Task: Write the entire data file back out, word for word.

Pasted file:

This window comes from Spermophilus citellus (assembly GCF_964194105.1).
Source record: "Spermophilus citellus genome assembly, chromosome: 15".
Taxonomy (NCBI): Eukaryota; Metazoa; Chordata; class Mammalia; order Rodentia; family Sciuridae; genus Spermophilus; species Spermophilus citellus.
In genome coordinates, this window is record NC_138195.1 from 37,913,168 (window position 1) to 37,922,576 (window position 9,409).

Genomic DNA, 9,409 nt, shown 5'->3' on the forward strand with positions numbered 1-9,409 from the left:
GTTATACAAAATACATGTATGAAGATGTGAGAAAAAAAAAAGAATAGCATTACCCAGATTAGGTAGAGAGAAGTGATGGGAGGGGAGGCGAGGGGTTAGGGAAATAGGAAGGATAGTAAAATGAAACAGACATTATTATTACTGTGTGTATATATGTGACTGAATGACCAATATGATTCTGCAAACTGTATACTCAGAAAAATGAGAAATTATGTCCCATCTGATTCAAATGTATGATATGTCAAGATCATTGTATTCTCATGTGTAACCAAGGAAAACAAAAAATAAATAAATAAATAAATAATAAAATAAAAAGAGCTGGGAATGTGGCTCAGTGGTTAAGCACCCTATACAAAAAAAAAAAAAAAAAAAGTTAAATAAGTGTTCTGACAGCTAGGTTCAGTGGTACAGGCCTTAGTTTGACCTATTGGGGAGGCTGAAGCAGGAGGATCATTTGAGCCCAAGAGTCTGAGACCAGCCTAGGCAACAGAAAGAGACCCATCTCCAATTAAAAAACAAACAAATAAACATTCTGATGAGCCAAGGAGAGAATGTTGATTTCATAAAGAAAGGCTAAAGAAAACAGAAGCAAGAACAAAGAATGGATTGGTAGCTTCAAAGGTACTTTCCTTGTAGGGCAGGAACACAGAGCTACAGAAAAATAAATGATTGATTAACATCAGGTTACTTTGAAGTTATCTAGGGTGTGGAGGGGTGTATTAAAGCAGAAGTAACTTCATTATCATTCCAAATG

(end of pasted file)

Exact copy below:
This window comes from Spermophilus citellus (assembly GCF_964194105.1).
Source record: "Spermophilus citellus genome assembly, chromosome: 15".
Taxonomy (NCBI): Eukaryota; Metazoa; Chordata; class Mammalia; order Rodentia; family Sciuridae; genus Spermophilus; species Spermophilus citellus.
In genome coordinates, this window is record NC_138195.1 from 37,913,168 (window position 1) to 37,922,576 (window position 9,409).

Genomic DNA, 9,409 nt, shown 5'->3' on the forward strand with positions numbered 1-9,409 from the left:
GTTATACAAAATACATGTATGAAGATGTGAGAAAAAAAAAAGAATAGCATTACCCAGATTAGGTAGAGAGAAGTGATGGGAGGGGAGGCGAGGGGTTAGGGAAATAGGAAGGATAGTAAAATGAAACAGACATTATTATTACTGTGTGTATATATGTGACTGAATGACCAATATGATTCTGCAAACTGTATACTCAGAAAAATGAGAAATTATGTCCCATCTGATTCAAATGTATGATATGTCAAGATCATTGTATTCTCATGTGTAACCAAGGAAAACAAAAAATAAATAAATAAATAAATAATAAAATAAAAAGAGCTGGGAATGTGGCTCAGTGGTTAAGCACCCTATACAAAAAAAAAAAAAAAAAAAGTTAAATAAGTGTTCTGACAGCTAGGTTCAGTGGTACAGGCCTTAGTTTGACCTATTGGGGAGGCTGAAGCAGGAGGATCATTTGAGCCCAAGAGTCTGAGACCAGCCTAGGCAACAGAAAGAGACCCATCTCCAATTAAAAAACAAACAAATAAACATTCTGATGAGCCAAGGAGAGAATGTTGATTTCATAAAGAAAGGCTAAAGAAAACAGAAGCAAGAACAAAGAATGGATTGGTAGCTTCAAAGGTACTTTCCTTGTAGGGCAGGAACACAGAGCTACAGAAAAATAAATGATTGATTAACATCAGGTTACTTTGAAGTTATCTAGGGTGTGGAGGGGTGTATTAAAGCAGAAGTAACTTCATTATCATTCCAAATG